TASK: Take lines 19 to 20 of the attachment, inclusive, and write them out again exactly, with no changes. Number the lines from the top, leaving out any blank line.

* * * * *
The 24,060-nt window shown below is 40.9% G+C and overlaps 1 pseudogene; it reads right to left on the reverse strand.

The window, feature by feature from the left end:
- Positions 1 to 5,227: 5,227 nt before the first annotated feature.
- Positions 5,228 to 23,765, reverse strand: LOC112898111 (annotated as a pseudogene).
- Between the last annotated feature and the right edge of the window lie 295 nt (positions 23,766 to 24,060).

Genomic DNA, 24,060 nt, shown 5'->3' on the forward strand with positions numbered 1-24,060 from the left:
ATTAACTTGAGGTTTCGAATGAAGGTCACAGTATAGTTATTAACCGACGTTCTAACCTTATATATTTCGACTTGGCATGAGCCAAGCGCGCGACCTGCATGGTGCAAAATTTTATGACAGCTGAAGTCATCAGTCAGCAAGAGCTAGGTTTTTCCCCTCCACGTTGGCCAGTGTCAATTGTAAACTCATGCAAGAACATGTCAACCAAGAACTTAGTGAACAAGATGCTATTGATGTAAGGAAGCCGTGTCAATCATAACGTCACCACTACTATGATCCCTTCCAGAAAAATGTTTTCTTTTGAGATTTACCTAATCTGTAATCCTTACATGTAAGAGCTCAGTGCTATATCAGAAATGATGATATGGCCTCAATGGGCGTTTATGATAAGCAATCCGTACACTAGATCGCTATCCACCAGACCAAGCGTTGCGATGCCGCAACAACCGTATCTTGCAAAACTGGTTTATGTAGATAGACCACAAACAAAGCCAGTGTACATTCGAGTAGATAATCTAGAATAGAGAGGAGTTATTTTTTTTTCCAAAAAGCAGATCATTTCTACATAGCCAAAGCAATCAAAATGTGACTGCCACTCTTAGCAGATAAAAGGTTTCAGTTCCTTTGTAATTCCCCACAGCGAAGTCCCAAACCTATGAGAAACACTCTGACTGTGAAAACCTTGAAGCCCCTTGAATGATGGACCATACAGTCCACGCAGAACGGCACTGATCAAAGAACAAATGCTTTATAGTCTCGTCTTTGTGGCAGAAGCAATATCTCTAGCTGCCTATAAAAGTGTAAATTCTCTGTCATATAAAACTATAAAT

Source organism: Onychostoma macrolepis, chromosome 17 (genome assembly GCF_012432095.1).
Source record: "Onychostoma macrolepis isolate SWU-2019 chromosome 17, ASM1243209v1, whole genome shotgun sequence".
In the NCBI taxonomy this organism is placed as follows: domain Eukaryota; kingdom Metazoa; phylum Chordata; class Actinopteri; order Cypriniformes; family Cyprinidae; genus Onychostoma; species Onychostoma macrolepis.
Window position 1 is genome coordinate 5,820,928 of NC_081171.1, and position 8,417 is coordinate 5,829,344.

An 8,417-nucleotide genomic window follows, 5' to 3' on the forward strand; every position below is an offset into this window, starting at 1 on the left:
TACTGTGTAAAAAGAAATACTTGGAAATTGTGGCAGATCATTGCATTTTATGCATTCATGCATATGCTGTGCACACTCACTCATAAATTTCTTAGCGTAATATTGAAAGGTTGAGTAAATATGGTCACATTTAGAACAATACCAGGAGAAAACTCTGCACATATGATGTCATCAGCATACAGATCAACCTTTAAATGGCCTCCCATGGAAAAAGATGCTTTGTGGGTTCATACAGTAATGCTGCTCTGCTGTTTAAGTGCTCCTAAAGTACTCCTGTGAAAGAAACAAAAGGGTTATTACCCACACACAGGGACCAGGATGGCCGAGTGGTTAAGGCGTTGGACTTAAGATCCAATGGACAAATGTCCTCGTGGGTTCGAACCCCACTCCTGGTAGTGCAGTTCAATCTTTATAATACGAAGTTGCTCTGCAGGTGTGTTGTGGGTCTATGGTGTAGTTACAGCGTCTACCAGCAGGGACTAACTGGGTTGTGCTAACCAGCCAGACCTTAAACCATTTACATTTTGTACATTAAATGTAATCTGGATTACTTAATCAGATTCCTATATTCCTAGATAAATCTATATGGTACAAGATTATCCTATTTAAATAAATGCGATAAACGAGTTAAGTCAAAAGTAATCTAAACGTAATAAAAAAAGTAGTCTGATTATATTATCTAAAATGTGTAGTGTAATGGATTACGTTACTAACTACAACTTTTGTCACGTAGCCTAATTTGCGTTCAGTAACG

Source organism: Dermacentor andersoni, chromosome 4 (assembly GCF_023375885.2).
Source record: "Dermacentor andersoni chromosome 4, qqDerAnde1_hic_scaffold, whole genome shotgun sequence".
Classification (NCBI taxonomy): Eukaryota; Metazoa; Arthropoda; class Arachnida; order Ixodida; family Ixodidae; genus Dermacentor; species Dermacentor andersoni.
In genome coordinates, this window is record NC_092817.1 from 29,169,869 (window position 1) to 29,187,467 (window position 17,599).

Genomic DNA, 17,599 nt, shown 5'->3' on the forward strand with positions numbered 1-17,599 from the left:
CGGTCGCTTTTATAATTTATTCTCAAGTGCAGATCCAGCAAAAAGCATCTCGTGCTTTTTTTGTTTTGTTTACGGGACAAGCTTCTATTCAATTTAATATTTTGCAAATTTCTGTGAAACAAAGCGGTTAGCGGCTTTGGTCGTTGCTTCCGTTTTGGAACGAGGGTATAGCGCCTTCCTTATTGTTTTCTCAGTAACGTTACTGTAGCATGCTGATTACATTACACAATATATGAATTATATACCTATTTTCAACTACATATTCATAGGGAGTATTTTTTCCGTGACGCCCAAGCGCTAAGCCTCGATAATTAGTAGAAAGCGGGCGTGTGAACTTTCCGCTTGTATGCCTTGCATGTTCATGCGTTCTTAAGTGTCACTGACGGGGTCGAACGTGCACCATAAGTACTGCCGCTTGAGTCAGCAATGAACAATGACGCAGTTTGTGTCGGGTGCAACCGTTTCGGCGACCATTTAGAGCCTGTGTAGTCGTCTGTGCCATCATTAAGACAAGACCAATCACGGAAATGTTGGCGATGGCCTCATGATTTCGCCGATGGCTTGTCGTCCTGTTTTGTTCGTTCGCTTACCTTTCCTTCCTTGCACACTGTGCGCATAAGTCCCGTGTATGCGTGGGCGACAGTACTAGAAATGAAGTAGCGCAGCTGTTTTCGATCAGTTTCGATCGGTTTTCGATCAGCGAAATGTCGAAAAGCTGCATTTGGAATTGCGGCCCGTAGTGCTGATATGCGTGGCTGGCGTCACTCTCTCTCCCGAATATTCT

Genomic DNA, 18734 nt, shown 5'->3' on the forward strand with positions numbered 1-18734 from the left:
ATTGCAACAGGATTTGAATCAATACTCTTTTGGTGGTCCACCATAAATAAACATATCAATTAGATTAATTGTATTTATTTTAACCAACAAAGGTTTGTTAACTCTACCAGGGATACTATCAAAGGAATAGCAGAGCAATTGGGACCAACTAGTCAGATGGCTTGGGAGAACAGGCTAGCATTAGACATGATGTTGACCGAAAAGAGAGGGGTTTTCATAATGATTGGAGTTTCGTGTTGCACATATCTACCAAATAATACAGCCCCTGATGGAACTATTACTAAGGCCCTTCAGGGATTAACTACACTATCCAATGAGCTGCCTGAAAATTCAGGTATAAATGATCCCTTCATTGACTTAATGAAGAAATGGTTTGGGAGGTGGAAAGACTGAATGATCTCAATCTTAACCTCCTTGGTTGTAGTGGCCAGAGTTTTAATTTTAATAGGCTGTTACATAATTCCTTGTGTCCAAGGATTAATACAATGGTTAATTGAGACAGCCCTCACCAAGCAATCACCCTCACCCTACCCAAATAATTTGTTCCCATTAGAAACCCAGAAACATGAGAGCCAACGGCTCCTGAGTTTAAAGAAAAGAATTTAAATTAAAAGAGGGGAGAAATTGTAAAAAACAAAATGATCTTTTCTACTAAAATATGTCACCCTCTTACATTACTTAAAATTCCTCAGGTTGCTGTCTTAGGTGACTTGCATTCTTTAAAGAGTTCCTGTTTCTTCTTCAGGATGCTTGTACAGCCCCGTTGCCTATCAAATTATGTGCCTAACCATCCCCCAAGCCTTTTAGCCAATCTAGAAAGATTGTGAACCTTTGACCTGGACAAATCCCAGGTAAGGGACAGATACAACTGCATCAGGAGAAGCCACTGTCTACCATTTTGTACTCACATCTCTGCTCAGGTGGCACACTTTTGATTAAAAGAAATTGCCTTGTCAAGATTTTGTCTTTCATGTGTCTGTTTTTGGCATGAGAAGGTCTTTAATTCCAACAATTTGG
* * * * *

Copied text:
CGGTCGCTTTTATAATTTATTCTCAAGTGCAGATCCAGCAAAAAGCATCTCGTGCTTTTTTTGTTTTGTTTACGGGACAAGCTTCTATTCAATTTAATATTTTGCAAATTTCTGTGAAACAAAGCGGTTAGCGGCTTTGGTCGTTGCTTCCGTTTTGGAACGAGGGTATAGCGCCTTCCTTATTGTTTTCTCAGTAACGTTACTGTAGCATGCTGATTACATTACACAATATATGAATTATATACCTATTTTCAACTACATATTCATAGGGAGTATTTTTTCCGTGACGCCCAAGCGCTAAGCCTCGATAATTAGTAGAAAGCGGGCGTGTGAACTTTCCGCTTGTATGCCTTGCATGTTCATGCGTTCTTAAGTGTCACTGACGGGGTCGAACGTGCACCATAAGTACTGCCGCTTGAGTCAGCAATGAACAATGACGCAGTTTGTGTCGGGTGCAACCGTTTCGGCGACCATTTAGAGCCTGTGTAGTCGTCTGTGCCATCATTAAGACAAGACCAATCACGGAAATGTTGGCGATGGCCTCATGATTTCGCCGATGGCTTGTCGTCCTGTTTTGTTCGTTCGCTTACCTTTCCTTCCTTGCACACTGTGCGCATAAGTCCCGTGTATGCGTGGGCGACAGTACTAGAAATGAAGTAGCGCAGCTGTTTTCGATCAGTTTCGATCGGTTTTCGATCAGCGAAATGTCGAAAAGCTGCATTTGGAATTGCGGCCCGTAGTGCTGATATGCGTGGCTGGCGTCACTCTCTCTCCCGAATATTCT

Genomic DNA, 18734 nt, shown 5'->3' on the forward strand with positions numbered 1-18734 from the left: